The proposal, a comedy of errors.

The wedding planning can’t begin until the proposal happens, right?

Stallion (chosen due to this brilliant scene from Shrek 2) and I are both alumni of Villanova University. In fact, we loved our time at Villanova so much that we stuck around the Philadelphia area for a year or so after graduating. You’d be hard-pressed to find two more rabid Wildcats fans. Needless to say, Stallion wanted to propose to me on campus. But by the time he was ready to pop the question, we had moved several hundred miles north to Boston. So what was he going to do to get me back to Villanova?

Enter my sisters (and two of my three bridesmaids), B and K. B was a recent Villanova graduate, while K was about to start her sophomore year. The timing of K moving into her dorm for the year was, conveniently, the same weekend of Stallion’s and my seven year dating anniversary. If there was a better time for me to visit Villanova for no apparent reason, nobody could think of one.

Problem? I was not cooperating. Being the generous, loving sister that I am, I did NOT see the point in schlepping six hours to Villanova just to help K move in! I put my foot down. No way, no how, I said. I even threw down what I thought was my trump card – I was NOT spending my anniversary weekend sweating and lugging boxes!

But, at the end of the day, we were off to Villanova, because I always get my way.

Now, smack in the middle of campus, a building named Corr Hall features what are known as the “whispering arches”. Allegedly, one could stand at one end of the arch, whisper into it, and the person standing at the other end could hear you clear as day.


Bottom right.
(image via Adric Riedel)

So Stallion and I are walking around campus, reminiscing on the good old college days, when we walk up to Corr and he suggests we give the arches a whirl. He whispers into one end, and … I can’t hear a thing. I ask him to say it again. He does. Again, I can’t hear him. Repeat this back and forth several times. “What are you saying?” I finally yell (classy, right?) and turn around.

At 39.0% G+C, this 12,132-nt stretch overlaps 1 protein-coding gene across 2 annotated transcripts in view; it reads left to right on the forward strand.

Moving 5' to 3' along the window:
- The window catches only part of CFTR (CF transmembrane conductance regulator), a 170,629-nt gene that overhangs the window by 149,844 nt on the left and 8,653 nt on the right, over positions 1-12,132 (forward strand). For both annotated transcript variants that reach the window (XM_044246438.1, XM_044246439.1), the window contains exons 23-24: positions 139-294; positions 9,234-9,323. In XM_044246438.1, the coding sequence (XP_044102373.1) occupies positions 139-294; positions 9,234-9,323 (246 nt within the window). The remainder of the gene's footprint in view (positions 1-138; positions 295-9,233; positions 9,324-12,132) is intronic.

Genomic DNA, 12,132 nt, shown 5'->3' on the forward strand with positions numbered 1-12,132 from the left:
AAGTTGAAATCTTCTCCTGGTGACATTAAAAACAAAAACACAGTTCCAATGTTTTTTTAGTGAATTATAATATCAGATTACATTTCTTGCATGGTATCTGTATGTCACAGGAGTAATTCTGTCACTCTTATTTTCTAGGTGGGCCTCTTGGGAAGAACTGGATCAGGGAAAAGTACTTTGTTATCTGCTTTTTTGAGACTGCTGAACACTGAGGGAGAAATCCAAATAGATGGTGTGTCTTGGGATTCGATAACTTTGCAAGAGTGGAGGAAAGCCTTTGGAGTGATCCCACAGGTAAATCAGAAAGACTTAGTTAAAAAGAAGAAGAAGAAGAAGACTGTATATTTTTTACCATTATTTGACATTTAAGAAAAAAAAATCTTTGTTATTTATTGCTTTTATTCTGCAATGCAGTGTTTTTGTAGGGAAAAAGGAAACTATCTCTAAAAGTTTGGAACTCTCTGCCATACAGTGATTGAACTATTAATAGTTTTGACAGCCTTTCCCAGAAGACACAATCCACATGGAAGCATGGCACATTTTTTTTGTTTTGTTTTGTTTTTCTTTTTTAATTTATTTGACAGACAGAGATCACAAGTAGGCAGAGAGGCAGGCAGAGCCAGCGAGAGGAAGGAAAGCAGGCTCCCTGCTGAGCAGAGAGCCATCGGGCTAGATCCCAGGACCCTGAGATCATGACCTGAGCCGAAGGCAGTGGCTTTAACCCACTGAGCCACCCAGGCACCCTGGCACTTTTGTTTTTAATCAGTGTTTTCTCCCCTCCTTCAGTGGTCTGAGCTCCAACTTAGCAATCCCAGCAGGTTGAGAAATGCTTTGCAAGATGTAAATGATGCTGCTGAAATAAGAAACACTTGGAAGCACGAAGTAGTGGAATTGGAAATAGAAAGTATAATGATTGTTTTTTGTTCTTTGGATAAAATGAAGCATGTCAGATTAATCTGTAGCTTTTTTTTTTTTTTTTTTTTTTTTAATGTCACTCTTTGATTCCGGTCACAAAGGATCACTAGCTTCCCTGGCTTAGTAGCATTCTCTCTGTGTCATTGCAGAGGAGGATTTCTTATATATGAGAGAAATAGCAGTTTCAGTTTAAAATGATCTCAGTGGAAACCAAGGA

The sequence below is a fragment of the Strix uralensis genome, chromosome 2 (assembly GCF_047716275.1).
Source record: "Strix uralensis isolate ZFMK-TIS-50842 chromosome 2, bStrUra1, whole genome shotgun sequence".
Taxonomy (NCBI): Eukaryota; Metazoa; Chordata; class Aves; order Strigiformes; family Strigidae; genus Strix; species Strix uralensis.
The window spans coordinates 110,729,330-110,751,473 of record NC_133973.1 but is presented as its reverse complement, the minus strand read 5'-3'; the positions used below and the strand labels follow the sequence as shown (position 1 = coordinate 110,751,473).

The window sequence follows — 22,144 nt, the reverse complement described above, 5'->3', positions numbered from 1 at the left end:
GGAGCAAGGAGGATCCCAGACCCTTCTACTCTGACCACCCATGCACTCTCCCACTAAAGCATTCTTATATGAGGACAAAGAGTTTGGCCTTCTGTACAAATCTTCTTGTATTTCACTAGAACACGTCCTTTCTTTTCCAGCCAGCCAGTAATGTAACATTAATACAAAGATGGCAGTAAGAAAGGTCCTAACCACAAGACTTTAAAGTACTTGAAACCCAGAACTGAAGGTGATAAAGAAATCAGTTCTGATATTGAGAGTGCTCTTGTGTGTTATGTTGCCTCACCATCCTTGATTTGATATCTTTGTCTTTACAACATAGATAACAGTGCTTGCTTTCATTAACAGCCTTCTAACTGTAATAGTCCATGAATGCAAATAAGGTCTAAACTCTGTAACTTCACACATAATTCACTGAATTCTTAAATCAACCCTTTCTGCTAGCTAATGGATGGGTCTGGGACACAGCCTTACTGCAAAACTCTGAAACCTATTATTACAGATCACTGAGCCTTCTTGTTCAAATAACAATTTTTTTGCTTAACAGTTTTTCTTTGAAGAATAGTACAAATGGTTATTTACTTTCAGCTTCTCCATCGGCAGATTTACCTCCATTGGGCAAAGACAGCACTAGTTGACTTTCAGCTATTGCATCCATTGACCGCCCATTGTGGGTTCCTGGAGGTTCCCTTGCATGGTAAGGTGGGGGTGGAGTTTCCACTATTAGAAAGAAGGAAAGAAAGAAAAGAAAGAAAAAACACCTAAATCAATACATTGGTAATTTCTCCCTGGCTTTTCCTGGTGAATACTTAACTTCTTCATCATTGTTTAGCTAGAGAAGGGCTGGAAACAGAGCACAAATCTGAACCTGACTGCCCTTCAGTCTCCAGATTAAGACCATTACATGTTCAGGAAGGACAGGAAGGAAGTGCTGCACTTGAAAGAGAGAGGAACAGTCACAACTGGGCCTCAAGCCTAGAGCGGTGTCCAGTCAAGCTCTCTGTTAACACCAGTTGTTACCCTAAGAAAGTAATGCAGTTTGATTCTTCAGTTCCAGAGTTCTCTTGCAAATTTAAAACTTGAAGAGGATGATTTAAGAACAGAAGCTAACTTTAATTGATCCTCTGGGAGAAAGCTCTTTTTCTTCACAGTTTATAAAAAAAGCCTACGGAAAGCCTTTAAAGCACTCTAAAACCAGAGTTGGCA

Turns out he was telling me to turn around in the first place, so that part worked out fine.

There he was, on one knee, with my maternal grandmother’s engagement ring at the ready.

And I freak out and order him to get up, RIGHT NOW. (It’s not as rude as it sounds – Stallion had gotten ACL surgery the year before, and despite the rehab, he still had trouble once in a while, and I knew kneeling caused him pain – so, oblivious to the ring, I freaked out about his poor knee.) No one does romance like me.

Only then, after the world’s most delayed reaction, did I realize what was going on. Of course, I said yes, and I immediately tried to smash the size 5 ring onto my size 7 ring finger. Obviously, this was not successful. In fact, I had managed to make my finger swell up so much that the jeweler had to take my word for it that my ring finger was a 7, because it was measuring way bigger than that.


After my finger shrank back down to normal size.
(personal photo)

After consulting with my mother, Stallion decided not to resize the ring before proposing in case I wanted a new setting. So considerate, right? As gorgeous as the ring was, the family history behind it cemented my decision: other than resizing, I was keeping the ring exactly as is. If it was good enough for my grandmother and my mother, it was most certainly good enough for me. It’s a privilege to be the third woman in my family to wear this ring, and I look forward to keeping up the tradition and passing my ring on to a daughter or granddaughter.

That’s the story of how I got engaged, or alternately, how I managed to turn my proposal into a comedy of errors. Bees, have you ever managed to inadvertently spoil a romantic moment?

(Aside: since this was move-in day, word of the proposal spread around campus like wildfire, and for a moment, K was a mini celebrity – the sister of the girl who got engaged at Corr. Dearest K, if you’re reading this, you’re welcome.)


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